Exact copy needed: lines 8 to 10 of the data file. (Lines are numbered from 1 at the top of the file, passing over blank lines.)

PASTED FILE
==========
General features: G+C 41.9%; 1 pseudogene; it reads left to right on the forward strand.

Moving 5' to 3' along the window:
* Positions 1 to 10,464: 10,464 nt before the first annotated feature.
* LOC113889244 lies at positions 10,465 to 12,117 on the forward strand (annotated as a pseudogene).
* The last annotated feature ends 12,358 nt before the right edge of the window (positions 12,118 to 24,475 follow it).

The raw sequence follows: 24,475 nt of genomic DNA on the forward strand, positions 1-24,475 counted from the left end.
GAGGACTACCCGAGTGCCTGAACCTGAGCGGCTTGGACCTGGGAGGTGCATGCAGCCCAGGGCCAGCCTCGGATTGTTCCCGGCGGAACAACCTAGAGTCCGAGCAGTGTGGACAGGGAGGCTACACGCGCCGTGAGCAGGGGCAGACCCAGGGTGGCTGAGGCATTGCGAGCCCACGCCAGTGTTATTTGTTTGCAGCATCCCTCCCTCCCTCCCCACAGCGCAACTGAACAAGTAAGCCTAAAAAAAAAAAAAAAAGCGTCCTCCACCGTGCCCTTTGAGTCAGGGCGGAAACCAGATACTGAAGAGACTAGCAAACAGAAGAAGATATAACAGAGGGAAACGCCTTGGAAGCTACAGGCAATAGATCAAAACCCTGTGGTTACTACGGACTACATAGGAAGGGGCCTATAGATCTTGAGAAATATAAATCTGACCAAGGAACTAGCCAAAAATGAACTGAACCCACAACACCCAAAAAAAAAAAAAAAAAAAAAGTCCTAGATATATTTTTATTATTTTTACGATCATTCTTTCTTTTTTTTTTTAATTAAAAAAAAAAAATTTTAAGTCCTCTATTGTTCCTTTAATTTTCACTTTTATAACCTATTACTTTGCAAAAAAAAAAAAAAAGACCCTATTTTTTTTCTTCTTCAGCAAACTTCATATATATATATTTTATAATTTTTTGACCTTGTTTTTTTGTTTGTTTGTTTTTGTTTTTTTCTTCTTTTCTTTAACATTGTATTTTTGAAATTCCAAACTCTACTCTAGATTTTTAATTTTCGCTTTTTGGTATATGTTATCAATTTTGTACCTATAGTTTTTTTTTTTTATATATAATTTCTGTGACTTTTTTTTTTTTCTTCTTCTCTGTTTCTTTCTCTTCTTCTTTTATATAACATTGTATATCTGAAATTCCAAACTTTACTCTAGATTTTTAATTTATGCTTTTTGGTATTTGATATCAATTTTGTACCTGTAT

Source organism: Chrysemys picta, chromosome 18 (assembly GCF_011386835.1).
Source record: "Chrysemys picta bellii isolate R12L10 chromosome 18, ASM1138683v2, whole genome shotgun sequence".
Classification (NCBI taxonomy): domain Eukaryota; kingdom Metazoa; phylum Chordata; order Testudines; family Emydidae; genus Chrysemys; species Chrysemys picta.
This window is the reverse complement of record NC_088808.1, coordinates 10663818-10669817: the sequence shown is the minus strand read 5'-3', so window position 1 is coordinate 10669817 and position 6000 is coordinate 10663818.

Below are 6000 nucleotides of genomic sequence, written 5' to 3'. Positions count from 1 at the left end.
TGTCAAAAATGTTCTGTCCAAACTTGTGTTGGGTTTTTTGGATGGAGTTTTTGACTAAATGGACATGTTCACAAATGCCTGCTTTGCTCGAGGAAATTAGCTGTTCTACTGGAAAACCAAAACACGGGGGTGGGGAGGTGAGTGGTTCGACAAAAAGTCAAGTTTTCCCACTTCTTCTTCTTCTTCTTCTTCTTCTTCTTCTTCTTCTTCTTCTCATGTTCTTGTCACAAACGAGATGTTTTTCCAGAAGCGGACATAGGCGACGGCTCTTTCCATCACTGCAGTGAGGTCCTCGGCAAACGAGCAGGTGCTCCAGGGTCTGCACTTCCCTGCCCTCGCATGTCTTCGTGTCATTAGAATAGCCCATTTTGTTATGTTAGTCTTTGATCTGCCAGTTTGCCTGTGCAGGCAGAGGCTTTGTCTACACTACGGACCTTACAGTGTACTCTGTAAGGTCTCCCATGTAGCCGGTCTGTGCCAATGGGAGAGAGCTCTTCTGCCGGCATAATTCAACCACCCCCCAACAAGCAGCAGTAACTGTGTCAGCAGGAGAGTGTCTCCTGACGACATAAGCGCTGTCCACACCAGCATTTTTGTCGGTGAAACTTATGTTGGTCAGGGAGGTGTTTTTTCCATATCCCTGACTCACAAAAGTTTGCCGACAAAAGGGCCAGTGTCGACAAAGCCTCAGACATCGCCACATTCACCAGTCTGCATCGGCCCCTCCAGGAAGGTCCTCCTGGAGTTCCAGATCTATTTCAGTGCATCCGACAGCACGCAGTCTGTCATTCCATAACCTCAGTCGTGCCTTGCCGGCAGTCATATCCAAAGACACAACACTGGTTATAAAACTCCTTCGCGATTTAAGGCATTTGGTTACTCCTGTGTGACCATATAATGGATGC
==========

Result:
Source organism: Chrysemys picta, chromosome 18 (assembly GCF_011386835.1).
Source record: "Chrysemys picta bellii isolate R12L10 chromosome 18, ASM1138683v2, whole genome shotgun sequence".
Classification (NCBI taxonomy): domain Eukaryota; kingdom Metazoa; phylum Chordata; order Testudines; family Emydidae; genus Chrysemys; species Chrysemys picta.